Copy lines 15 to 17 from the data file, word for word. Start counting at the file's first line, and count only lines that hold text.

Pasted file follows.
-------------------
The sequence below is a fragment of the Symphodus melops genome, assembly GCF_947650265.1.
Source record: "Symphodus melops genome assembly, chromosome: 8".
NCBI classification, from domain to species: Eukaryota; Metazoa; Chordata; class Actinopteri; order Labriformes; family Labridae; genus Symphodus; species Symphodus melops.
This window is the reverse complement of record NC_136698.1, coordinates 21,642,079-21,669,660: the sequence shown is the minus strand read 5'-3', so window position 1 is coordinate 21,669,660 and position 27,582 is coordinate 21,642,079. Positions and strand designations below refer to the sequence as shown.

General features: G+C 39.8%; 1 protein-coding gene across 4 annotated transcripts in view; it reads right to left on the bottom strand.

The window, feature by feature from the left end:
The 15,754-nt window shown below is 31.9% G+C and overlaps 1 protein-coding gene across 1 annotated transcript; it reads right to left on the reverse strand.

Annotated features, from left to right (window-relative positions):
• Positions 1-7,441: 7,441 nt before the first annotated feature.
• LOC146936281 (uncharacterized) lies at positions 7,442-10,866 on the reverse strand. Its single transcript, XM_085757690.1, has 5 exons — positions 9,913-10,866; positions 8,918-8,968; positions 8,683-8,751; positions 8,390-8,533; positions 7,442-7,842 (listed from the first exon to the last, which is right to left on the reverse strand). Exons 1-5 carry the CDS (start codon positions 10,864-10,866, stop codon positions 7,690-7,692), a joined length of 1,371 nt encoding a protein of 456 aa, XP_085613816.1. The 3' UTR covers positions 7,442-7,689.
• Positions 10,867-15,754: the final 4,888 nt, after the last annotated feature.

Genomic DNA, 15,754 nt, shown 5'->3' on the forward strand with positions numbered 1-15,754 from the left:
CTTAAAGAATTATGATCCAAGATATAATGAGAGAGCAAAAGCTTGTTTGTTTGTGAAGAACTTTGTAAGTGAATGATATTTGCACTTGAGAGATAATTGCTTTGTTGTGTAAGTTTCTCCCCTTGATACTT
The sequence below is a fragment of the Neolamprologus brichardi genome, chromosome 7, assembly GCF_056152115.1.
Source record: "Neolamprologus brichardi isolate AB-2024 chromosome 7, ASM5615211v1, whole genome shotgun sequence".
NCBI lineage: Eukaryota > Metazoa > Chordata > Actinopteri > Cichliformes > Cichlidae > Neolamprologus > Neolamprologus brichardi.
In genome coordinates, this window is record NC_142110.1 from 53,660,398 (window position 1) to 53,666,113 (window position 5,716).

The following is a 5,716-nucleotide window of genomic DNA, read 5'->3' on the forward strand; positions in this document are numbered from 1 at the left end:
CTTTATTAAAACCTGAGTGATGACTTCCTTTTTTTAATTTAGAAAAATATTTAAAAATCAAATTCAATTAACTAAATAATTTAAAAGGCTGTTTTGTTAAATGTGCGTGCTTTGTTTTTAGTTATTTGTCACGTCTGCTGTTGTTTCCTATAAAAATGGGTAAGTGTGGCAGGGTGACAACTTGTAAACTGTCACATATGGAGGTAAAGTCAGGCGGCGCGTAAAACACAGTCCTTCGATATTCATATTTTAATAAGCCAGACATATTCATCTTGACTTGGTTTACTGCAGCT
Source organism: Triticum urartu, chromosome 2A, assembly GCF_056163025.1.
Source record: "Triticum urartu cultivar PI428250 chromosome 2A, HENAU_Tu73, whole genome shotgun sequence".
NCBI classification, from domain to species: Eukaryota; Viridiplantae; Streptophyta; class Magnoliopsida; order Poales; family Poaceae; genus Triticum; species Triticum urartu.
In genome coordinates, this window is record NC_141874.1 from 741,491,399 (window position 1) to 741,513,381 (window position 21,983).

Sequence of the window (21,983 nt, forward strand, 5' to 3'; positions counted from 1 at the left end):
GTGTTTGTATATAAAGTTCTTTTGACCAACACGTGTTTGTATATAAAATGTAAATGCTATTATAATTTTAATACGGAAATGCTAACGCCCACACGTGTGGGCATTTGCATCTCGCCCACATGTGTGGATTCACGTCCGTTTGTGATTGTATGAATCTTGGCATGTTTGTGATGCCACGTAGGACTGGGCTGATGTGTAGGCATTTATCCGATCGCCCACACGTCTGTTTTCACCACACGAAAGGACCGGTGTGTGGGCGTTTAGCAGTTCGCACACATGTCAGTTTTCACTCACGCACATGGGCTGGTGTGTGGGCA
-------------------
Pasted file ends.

Source record: "Neolamprologus brichardi isolate AB-2024 chromosome 7, ASM5615211v1, whole genome shotgun sequence".
NCBI lineage: Eukaryota > Metazoa > Chordata > Actinopteri > Cichliformes > Cichlidae > Neolamprologus > Neolamprologus brichardi.
In genome coordinates, this window is record NC_142110.1 from 53,660,398 (window position 1) to 53,666,113 (window position 5,716).